The trial court made an award against the Corps and the co-chairmen of the Birmingham-Jefferson County Civil Defense Mayors' Advisory Council. This award, approximately $5,000, consisted of the amount of actual underpayment of wages for the period from March 24, 1973 (the date on which Title VII came into effect as to public agencies with employees of a number less than twenty-five, like the Corps), until May 12, 1976, when appellant was appointed Director of the Corps. This amount was measured by the difference between S-18, the level of pay received by the male Shelter Officer doing work similar to appellant's, and S-15, the level of pay received by appellant. The further part of the award, $3,500, consisted of liquidated damages against the Personnel Board for an amount equal to that portion of the underpayment from May 1, 1974, to May 12, 1976.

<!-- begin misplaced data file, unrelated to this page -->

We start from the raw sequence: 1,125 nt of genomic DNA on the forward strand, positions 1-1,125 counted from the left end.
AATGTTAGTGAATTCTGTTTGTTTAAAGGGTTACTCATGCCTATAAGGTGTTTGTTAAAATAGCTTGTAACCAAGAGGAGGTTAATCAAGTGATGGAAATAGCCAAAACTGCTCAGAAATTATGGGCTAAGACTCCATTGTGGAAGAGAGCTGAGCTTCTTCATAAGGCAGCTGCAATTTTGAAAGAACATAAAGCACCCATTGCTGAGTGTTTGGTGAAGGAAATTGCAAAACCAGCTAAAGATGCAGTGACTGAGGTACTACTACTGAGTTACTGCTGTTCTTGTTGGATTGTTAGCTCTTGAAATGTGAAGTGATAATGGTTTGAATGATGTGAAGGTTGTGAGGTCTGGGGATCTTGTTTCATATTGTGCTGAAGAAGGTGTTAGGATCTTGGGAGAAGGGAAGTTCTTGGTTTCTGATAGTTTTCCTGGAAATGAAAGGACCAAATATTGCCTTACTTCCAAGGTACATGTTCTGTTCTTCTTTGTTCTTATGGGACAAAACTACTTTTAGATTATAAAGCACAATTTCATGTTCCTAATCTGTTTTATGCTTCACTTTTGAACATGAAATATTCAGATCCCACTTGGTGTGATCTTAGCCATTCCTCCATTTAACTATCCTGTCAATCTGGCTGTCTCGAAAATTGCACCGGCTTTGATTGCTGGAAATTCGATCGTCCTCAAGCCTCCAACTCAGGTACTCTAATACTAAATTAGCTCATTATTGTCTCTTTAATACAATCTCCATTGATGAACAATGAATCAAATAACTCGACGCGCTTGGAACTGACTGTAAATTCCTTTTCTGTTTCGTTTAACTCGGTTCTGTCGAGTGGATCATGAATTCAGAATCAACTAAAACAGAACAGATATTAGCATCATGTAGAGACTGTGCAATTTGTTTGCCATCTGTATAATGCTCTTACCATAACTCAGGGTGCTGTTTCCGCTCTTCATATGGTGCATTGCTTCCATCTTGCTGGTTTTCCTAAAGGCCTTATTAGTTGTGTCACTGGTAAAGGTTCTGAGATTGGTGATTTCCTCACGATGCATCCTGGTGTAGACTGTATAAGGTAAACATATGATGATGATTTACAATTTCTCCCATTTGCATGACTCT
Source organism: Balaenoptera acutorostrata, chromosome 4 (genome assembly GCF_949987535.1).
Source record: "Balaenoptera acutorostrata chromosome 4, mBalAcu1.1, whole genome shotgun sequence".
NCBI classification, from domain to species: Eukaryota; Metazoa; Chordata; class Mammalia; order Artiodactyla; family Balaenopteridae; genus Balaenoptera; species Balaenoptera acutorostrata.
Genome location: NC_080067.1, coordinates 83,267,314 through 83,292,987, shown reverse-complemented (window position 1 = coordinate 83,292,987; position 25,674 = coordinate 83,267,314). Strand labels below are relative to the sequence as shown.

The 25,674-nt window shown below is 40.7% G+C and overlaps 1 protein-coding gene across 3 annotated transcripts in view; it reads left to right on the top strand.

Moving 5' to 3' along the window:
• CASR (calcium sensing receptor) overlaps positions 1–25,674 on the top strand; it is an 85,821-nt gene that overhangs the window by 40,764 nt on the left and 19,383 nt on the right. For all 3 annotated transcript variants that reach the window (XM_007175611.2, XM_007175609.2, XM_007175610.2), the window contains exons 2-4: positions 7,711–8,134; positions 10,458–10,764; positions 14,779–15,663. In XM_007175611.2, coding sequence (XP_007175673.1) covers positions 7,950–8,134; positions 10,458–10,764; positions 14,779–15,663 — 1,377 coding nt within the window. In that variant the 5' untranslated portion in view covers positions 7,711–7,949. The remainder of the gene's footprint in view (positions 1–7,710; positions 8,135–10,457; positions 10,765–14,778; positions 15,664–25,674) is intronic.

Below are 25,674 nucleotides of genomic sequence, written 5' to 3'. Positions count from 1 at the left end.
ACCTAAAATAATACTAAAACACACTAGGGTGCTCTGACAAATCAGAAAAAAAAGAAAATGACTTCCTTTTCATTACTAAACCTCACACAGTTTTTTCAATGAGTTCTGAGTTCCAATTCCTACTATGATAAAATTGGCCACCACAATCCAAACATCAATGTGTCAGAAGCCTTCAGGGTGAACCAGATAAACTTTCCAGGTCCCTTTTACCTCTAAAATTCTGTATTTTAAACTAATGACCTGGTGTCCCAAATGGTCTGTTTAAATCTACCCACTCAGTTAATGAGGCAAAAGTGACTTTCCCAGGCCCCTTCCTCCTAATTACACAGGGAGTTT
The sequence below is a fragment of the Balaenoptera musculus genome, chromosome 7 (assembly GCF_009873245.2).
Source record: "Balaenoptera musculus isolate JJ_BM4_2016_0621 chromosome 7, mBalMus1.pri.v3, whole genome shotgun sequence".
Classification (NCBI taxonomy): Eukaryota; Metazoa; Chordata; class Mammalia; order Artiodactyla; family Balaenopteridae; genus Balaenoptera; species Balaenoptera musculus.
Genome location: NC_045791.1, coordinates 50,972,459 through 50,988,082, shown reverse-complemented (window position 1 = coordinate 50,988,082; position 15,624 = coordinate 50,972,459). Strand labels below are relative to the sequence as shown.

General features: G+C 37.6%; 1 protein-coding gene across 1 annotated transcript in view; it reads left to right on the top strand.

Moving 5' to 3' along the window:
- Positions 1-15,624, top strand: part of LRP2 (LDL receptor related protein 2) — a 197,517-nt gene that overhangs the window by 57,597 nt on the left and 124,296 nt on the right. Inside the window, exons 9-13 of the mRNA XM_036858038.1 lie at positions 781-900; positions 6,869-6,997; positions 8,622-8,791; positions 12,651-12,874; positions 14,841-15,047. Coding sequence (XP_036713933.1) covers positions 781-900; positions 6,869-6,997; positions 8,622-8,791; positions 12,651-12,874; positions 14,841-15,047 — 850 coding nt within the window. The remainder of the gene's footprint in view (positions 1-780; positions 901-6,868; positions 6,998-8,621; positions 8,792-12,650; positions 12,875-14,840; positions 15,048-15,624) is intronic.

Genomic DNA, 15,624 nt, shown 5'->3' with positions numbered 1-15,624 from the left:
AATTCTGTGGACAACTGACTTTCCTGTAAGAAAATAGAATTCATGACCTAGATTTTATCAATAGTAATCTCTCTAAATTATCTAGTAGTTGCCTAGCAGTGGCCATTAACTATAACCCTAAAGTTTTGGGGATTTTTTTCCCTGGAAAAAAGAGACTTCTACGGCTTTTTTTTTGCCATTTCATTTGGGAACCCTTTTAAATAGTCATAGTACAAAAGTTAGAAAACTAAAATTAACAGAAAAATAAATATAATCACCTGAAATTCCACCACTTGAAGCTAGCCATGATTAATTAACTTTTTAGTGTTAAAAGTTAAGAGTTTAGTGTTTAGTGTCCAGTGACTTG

The trial court held that the Corps was not liable for liquidated damages on the ground that the Corps had underpaid Morgado because the Corps was prohibited from increasing her pay by virtue of state law and Personnel Board regulations. The trial court concluded that the Personnel Board was not liable for back pay as a matter of law because appellant's salary was not paid by the Board, but merely controlled by it. The court further held that, although appellant performed the duties of Director while serving for five months as Acting Director, the refusal to pay her the salary of Director was not based on sex discrimination.
ISSUES RELATING TO DISCRIMINATION CLAIMS